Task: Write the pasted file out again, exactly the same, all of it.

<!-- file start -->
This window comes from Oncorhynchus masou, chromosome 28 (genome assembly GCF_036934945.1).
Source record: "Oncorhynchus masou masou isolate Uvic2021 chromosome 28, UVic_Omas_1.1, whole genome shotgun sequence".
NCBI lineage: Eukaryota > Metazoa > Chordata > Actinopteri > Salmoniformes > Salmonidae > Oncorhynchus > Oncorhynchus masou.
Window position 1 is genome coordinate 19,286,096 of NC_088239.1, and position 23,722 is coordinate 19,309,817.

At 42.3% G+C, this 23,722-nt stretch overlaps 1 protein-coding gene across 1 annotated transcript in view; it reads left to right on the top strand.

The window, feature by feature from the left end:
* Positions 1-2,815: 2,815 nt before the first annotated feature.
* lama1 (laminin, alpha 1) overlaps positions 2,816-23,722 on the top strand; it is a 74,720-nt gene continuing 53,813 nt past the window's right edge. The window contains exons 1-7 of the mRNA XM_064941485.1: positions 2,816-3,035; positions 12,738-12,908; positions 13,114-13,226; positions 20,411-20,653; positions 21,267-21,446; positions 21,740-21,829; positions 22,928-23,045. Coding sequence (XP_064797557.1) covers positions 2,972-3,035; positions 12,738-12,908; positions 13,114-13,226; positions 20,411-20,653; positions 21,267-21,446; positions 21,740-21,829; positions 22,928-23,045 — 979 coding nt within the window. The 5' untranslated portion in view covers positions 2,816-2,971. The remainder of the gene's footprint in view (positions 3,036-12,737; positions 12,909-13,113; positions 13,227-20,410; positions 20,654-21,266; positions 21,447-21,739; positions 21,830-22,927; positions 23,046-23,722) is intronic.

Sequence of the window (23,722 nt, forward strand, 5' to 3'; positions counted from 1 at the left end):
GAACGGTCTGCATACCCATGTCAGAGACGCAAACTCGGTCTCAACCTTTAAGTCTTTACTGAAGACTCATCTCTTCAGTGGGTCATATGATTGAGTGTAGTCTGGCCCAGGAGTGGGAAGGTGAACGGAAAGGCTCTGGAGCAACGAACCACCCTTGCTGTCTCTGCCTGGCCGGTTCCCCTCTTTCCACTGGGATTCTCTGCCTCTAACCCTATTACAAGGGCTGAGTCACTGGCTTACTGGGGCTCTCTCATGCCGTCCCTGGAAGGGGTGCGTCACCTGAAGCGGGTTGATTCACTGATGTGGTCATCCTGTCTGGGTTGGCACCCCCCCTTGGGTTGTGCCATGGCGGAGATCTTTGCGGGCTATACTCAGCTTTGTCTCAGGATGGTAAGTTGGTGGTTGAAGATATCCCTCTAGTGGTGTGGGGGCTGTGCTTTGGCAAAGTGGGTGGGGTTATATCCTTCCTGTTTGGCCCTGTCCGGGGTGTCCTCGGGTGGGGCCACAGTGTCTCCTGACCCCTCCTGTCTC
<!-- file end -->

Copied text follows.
This window comes from Oncorhynchus masou, chromosome 28 (genome assembly GCF_036934945.1).
Source record: "Oncorhynchus masou masou isolate Uvic2021 chromosome 28, UVic_Omas_1.1, whole genome shotgun sequence".
NCBI lineage: Eukaryota > Metazoa > Chordata > Actinopteri > Salmoniformes > Salmonidae > Oncorhynchus > Oncorhynchus masou.
Window position 1 is genome coordinate 19,286,096 of NC_088239.1, and position 23,722 is coordinate 19,309,817.

At 42.3% G+C, this 23,722-nt stretch overlaps 1 protein-coding gene across 1 annotated transcript in view; it reads left to right on the top strand.

The window, feature by feature from the left end:
* Positions 1-2,815: 2,815 nt before the first annotated feature.
* lama1 (laminin, alpha 1) overlaps positions 2,816-23,722 on the top strand; it is a 74,720-nt gene continuing 53,813 nt past the window's right edge. The window contains exons 1-7 of the mRNA XM_064941485.1: positions 2,816-3,035; positions 12,738-12,908; positions 13,114-13,226; positions 20,411-20,653; positions 21,267-21,446; positions 21,740-21,829; positions 22,928-23,045. Coding sequence (XP_064797557.1) covers positions 2,972-3,035; positions 12,738-12,908; positions 13,114-13,226; positions 20,411-20,653; positions 21,267-21,446; positions 21,740-21,829; positions 22,928-23,045 — 979 coding nt within the window. The 5' untranslated portion in view covers positions 2,816-2,971. The remainder of the gene's footprint in view (positions 3,036-12,737; positions 12,909-13,113; positions 13,227-20,410; positions 20,654-21,266; positions 21,447-21,739; positions 21,830-22,927; positions 23,046-23,722) is intronic.

Sequence of the window (23,722 nt, forward strand, 5' to 3'; positions counted from 1 at the left end):
GAACGGTCTGCATACCCATGTCAGAGACGCAAACTCGGTCTCAACCTTTAAGTCTTTACTGAAGACTCATCTCTTCAGTGGGTCATATGATTGAGTGTAGTCTGGCCCAGGAGTGGGAAGGTGAACGGAAAGGCTCTGGAGCAACGAACCACCCTTGCTGTCTCTGCCTGGCCGGTTCCCCTCTTTCCACTGGGATTCTCTGCCTCTAACCCTATTACAAGGGCTGAGTCACTGGCTTACTGGGGCTCTCTCATGCCGTCCCTGGAAGGGGTGCGTCACCTGAAGCGGGTTGATTCACTGATGTGGTCATCCTGTCTGGGTTGGCACCCCCCCTTGGGTTGTGCCATGGCGGAGATCTTTGCGGGCTATACTCAGCTTTGTCTCAGGATGGTAAGTTGGTGGTTGAAGATATCCCTCTAGTGGTGTGGGGGCTGTGCTTTGGCAAAGTGGGTGGGGTTATATCCTTCCTGTTTGGCCCTGTCCGGGGTGTCCTCGGGTGGGGCCACAGTGTCTCCTGACCCCTCCTGTCTC